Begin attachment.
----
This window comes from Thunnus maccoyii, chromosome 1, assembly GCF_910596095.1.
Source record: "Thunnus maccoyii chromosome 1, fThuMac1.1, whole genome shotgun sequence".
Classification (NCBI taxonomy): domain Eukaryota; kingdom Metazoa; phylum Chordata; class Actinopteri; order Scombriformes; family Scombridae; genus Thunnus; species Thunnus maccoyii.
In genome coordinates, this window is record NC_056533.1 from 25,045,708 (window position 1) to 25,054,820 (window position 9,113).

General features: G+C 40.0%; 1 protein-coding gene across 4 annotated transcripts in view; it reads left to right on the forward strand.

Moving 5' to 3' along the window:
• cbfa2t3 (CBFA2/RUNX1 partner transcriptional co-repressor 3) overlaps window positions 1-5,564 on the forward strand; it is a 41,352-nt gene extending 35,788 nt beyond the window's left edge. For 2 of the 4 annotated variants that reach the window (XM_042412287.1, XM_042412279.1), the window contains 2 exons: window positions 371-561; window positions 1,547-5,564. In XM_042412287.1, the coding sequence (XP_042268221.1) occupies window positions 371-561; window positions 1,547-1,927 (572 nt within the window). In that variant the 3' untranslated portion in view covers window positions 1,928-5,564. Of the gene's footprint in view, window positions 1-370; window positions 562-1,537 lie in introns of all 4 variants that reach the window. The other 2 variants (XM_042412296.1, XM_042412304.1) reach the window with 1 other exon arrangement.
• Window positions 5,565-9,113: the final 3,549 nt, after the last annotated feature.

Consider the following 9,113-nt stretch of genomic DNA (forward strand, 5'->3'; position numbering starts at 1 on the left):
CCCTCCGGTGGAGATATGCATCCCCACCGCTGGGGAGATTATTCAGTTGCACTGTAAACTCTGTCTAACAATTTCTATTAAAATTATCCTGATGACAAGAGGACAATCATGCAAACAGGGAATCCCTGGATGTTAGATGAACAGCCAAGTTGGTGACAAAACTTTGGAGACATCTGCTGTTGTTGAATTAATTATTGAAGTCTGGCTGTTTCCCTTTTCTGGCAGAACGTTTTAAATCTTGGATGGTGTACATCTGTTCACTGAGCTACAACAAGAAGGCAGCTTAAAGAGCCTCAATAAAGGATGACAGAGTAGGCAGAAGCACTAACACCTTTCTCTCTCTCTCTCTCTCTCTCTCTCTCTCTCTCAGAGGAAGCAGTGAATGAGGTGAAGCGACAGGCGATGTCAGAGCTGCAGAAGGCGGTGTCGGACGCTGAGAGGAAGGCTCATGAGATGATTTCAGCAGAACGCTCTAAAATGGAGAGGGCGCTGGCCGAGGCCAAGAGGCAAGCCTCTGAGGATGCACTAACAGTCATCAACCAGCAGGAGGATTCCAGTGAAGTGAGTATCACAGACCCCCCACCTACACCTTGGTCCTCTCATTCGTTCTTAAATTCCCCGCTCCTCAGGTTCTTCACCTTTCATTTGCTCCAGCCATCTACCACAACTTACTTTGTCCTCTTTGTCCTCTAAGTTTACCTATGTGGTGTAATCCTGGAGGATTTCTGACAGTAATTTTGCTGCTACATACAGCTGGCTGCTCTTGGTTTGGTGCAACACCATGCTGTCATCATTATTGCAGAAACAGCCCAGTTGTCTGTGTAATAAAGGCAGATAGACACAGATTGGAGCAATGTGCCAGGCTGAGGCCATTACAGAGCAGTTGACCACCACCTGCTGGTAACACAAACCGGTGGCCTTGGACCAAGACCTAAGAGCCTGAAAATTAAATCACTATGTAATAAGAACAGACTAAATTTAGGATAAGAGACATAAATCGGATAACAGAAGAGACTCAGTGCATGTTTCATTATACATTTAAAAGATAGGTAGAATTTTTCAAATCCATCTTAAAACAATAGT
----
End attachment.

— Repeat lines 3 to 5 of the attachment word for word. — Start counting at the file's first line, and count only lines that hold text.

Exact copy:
Classification (NCBI taxonomy): domain Eukaryota; kingdom Metazoa; phylum Chordata; class Actinopteri; order Scombriformes; family Scombridae; genus Thunnus; species Thunnus maccoyii.
In genome coordinates, this window is record NC_056533.1 from 25,045,708 (window position 1) to 25,054,820 (window position 9,113).

General features: G+C 40.0%; 1 protein-coding gene across 4 annotated transcripts in view; it reads left to right on the forward strand.